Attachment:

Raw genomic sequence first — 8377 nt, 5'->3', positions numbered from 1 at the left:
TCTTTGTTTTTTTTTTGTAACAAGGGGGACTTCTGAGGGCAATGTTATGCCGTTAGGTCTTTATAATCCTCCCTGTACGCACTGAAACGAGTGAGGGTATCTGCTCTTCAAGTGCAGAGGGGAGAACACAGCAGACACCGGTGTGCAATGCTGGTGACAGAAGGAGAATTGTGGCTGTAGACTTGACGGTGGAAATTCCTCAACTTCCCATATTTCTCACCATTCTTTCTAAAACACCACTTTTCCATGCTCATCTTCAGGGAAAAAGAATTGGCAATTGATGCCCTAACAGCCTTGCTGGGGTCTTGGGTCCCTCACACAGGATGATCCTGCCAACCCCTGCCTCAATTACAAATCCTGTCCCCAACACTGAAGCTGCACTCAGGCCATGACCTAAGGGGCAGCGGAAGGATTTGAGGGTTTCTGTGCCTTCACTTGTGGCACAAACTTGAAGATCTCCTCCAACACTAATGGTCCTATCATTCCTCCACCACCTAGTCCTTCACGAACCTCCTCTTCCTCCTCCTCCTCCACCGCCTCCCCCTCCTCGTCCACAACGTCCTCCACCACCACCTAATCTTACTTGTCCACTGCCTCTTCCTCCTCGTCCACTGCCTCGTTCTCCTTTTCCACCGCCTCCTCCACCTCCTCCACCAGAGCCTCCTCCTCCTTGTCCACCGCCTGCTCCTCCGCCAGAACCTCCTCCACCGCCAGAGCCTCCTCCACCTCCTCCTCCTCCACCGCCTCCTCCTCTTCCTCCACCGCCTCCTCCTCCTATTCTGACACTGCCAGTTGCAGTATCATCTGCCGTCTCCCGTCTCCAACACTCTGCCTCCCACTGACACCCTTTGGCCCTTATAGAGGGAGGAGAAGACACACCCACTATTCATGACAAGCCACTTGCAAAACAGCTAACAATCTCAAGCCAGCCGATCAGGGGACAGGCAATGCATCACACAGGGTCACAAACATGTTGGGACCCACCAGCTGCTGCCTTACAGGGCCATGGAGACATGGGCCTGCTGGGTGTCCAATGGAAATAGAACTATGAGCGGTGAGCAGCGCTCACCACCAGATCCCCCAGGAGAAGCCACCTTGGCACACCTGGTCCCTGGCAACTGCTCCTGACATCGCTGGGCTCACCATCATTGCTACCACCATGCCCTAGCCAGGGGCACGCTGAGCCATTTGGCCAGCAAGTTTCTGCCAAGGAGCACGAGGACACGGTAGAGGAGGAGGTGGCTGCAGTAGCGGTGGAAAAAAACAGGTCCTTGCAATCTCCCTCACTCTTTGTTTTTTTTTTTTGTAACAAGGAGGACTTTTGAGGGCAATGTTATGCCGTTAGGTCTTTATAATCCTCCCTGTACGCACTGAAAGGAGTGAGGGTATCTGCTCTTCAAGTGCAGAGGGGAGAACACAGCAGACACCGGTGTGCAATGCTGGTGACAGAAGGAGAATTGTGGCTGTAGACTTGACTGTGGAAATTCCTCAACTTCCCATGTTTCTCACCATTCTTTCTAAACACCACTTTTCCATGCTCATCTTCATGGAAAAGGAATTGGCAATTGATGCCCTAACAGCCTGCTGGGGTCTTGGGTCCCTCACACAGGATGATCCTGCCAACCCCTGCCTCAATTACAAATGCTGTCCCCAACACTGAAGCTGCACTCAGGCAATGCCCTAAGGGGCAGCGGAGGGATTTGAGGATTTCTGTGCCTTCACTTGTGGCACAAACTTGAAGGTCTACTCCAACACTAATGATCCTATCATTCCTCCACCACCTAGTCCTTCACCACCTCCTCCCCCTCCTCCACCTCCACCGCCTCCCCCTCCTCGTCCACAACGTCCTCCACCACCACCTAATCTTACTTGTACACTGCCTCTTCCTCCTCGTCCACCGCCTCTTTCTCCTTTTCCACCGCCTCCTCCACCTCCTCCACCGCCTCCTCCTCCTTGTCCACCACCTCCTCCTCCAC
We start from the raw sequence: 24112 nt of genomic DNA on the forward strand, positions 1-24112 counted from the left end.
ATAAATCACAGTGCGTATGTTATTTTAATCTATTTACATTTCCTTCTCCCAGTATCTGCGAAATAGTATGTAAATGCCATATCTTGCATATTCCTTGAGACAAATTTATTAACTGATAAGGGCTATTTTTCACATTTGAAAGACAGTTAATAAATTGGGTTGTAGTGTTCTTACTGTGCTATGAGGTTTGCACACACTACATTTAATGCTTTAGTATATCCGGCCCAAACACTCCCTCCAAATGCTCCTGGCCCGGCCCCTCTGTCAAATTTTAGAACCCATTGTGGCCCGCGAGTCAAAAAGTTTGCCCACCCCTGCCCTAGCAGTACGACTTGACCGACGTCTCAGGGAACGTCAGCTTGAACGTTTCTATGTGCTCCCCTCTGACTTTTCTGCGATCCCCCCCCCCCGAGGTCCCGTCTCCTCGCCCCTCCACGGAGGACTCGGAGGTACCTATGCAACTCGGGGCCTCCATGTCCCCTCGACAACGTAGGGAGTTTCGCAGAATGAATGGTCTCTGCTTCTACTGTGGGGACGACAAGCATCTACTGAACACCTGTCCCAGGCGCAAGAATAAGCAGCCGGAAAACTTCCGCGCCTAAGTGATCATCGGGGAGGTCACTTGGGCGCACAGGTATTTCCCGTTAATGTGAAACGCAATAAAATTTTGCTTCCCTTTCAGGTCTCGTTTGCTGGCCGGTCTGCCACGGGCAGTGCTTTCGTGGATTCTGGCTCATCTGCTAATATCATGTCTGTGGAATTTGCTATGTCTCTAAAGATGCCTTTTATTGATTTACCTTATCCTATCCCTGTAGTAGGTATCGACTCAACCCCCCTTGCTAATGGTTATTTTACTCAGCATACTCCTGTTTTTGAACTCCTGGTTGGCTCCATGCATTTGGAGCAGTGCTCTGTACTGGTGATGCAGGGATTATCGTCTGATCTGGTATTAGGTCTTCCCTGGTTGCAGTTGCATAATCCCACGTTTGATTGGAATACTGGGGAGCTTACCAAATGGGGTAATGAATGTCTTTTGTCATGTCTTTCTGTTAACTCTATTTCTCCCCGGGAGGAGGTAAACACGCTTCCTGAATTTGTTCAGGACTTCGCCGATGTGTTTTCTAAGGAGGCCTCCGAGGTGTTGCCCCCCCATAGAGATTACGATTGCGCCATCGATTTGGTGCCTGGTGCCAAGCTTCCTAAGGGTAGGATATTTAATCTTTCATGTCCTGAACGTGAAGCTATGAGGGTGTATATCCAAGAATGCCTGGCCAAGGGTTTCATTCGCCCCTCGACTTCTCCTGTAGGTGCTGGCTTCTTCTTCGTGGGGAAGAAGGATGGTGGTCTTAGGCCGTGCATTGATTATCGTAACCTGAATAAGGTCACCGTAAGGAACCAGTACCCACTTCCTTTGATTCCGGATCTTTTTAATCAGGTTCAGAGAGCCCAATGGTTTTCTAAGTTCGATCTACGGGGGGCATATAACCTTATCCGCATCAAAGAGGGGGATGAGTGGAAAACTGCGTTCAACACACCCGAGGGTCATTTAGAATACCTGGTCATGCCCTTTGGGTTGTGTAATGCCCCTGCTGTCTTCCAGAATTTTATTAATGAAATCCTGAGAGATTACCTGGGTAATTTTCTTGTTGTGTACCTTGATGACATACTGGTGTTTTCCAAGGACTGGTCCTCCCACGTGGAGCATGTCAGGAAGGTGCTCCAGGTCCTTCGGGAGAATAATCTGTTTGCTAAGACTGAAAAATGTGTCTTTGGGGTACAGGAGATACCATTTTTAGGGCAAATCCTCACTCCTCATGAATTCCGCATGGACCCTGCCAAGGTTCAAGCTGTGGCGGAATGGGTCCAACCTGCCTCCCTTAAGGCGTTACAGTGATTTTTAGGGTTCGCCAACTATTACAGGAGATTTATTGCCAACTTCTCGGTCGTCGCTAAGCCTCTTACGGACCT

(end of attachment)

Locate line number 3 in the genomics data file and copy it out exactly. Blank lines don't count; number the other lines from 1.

We start from the raw sequence: 24112 nt of genomic DNA on the forward strand, positions 1-24112 counted from the left end.